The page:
06 Oct A mobile-first world is here. Are your ads ready?
The mobile-first world is here. The CMO Council reports that mobile usage is now significantly higher than desktop usage, with individuals on average spending 51% of their digital media time on phones and tablets. This shift has been coming for quite a while, but despite the amount of time we’ve had to prepare, advertisers and marketers are still failing on the UX front.
Mobile ads are falling short
As mobile usage grows, ad experiences have continued to fall short of expectations as brands continue to create ads that frustrate their target audiences. It’s gotten so bad that mobile ad blocking has increased 90% year over year. While our society becomes increasingly mobile-first, marketers and advertisers everywhere are going to have to take on and solve a whole slew of unprecedented problems. But how are we ever going to be able to handle the large hurdles if we’re still collectively getting tripped up over common-sense UX issues?
Source: Coalition for Better Ads
No one likes these. We know that no one likes these. So why do companies still insist on pushing disruptive ads in people’s faces?
Mobile is a key component of your success
The idea is simple. Implementation is the part people usually get hung up on. But companies better learn quickly because consequences are in sight. The Coalition for Better Ads has developed standards for mobile ads in North America and Europe. That pretty much means big brother is here, and failing ads will soon be filtered right within your browser.
And I get it, mobile browsing is still relatively new and the standards are largely (but not entirely) unwritten. Even industry leaders and household names are falling into the same trap. But with each opportunity mobile presents, marketers will have a hurdle to overcome.
1. New ways to connect with your audience
People now live their lives on multiple screens, and this connectivity gives you so many more opportunities to make a statement. Mobile devices empower users with the ability to search and discover at any given time; and with mobile media usage expected to increase to over three hours per day in 2017, brands have an unprecedented number of chances to be present during those oh-so-important moments of intent.
Mobile apps and websites can help you deepen relationships with loyal customers and prove your relevance to new sets of eyes. Because of this, it’s more important than ever to make sure your ad experience is seamless across devices. Marketers will have to figure out what it really means to develop multi-screen campaigns that are effective and valuable. You’ll have to shake things up.
2. Context-specific targeting
Mobile devices can give your ads a whole new range of depth and relevance just by being portable. Mobile gives you the opportunity to understand your brand’s context like where and when customers seek you out through environmental triggers. It can be something as deceptively simple as sending a coupon when a customer’s within walking distance of a store.
Once you have that kind of contextual information, you can use it to make sure your marketing messages are timely and successful. Brands now have the opportunity bridge the gap between a customer’s online experience and the physical world around them.But with all hyper-targeted things comes a transparency issue that needs to be addressed. Even when consumers opt into being tracked, they still don’t necessarily like knowing just how accurate your information is.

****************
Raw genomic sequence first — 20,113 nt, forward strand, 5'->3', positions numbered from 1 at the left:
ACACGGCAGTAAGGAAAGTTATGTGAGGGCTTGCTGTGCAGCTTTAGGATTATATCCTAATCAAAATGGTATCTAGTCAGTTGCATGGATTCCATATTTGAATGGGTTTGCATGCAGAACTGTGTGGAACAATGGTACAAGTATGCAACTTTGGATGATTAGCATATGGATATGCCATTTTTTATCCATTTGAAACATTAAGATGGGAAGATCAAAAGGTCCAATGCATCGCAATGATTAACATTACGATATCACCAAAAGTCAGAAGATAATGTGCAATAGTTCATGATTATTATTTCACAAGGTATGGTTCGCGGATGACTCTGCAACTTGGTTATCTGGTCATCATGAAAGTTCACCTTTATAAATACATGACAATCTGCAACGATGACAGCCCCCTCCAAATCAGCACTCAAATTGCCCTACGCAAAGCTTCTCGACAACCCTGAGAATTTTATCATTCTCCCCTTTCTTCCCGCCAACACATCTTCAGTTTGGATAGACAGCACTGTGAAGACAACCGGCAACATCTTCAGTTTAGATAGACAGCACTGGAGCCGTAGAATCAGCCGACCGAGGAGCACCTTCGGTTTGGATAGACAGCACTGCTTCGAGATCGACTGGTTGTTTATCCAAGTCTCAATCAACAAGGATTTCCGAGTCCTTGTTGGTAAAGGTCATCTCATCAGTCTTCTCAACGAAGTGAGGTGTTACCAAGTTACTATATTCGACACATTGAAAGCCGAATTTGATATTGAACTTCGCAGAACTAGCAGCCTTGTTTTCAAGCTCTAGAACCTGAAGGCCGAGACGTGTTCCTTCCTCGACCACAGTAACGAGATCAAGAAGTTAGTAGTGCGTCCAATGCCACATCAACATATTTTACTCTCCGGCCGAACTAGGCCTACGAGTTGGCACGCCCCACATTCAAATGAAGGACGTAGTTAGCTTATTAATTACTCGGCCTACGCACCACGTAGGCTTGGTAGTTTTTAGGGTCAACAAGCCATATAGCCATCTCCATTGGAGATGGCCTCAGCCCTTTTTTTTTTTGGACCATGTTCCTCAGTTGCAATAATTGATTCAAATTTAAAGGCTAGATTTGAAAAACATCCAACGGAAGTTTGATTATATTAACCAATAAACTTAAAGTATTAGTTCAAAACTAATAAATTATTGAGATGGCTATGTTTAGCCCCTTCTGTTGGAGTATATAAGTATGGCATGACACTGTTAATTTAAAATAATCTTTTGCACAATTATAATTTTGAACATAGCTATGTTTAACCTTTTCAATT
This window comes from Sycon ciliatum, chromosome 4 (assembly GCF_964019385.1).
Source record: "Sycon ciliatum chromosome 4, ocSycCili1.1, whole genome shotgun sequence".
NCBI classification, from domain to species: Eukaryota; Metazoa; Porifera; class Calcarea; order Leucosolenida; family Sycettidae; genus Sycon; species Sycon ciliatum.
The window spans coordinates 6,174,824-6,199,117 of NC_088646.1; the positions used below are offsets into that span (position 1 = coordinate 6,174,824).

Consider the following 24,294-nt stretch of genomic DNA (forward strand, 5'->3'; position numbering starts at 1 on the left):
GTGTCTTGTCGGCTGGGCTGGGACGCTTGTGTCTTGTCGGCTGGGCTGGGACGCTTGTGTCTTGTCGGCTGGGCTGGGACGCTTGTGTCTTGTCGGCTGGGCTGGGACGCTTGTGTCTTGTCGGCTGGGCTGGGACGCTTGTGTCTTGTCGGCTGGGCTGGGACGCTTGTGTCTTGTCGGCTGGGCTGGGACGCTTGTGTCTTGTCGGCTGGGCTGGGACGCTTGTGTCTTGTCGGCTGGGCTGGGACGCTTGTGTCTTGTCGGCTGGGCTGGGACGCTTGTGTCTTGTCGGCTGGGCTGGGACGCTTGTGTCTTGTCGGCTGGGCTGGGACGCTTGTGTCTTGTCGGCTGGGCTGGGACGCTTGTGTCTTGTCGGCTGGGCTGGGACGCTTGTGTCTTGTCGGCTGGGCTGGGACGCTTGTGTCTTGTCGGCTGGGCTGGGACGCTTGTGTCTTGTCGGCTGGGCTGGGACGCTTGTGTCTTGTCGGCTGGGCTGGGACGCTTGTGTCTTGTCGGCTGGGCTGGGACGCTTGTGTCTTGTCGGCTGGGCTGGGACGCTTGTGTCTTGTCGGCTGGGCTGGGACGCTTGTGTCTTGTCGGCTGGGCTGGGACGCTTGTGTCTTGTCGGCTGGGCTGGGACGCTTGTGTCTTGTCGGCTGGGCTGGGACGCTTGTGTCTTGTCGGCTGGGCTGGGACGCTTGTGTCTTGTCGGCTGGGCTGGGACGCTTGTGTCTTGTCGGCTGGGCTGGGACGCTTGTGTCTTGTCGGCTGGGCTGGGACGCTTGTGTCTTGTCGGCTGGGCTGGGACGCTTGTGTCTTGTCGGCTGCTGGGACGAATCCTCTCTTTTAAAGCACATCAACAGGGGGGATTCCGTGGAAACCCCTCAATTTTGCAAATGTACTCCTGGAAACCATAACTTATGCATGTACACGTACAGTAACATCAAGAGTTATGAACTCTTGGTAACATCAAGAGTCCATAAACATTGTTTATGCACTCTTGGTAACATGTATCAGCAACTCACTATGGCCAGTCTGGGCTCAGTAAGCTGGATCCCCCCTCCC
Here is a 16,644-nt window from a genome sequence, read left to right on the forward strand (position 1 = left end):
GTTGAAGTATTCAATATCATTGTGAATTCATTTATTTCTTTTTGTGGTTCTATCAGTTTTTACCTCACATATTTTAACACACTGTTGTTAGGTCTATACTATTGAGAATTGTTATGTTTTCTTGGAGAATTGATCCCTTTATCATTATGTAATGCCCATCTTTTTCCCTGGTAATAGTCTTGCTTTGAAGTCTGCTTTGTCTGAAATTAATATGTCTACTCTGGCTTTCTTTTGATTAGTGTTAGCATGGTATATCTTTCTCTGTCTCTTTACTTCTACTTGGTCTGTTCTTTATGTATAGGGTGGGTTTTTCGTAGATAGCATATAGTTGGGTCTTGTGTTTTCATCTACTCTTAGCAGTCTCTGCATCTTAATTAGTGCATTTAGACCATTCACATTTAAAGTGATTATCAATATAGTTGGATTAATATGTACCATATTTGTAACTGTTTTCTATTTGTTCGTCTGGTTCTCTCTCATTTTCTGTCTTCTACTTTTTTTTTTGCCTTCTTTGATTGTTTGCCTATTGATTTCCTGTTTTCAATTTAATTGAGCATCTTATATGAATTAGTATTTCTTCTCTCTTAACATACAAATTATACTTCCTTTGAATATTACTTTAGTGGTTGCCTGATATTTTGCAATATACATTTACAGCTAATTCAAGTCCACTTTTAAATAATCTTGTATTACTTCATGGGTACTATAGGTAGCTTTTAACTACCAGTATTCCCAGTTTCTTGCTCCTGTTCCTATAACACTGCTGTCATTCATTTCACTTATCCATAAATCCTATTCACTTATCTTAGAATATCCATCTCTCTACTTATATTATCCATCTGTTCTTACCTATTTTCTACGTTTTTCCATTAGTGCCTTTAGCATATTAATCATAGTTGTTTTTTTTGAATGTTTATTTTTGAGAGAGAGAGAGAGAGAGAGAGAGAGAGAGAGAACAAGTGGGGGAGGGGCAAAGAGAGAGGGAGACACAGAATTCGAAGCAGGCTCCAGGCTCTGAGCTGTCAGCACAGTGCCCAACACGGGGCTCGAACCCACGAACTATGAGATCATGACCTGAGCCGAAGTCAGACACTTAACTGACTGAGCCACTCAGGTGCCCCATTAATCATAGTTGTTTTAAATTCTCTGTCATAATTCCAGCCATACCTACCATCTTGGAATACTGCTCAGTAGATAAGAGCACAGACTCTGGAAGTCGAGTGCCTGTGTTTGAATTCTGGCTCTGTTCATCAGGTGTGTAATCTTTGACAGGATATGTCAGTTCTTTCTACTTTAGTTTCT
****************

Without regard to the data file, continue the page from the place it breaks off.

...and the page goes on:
Marketers will have to struggle with striking a fine balance between informed and invasive, all while developing comprehensive ways to track physical conversions that were sparked by mobile ads. You’ll have to tread carefully to avoid creeping people out.
3. Starting from scratch
You’ve definitely seen this before. A common tactic among marketers is to take desktop assets and retrofit them for mobile. We get it. It’s easy and cost-effective, but that technique is only going to get you so far. As more people become mobile-first, companies are going to have to develop their mobile and desktop strategies into separate, yet cohesive entities.
Good news: You’re getting a blank slate to work with. Bad news: Some grunt work is involved. In general, marketers need to develop a better understanding of what the mobile experience looks like for consumers and how it differs from desktop web experiences.
“Designing for mobile requires taking a step back and reconsidering the whole experience from the mobile user’s mindset and needs. Your mobile site will differ from your desktop site not just because of the size of the device, but because the mobile context reveals a different mindset for your consumers.”
How are we supposed to handle all of THAT when we’re getting caught up in the basics?
How to hit the ground running
The mobile-first world is already here, and it’s only a matter of time before we’re all forced to figure out what marketing means in an AI-first world. Just showing up isn’t enough anymore, and this is your chance to get the grunt work out of the way so you can start focusing on the real adaptation problems. This is your chance. Fix your site before mobile ad experiences are disrupted entirely. Keep your users in mind, and you’ll be able to march bravely and boldly into the future.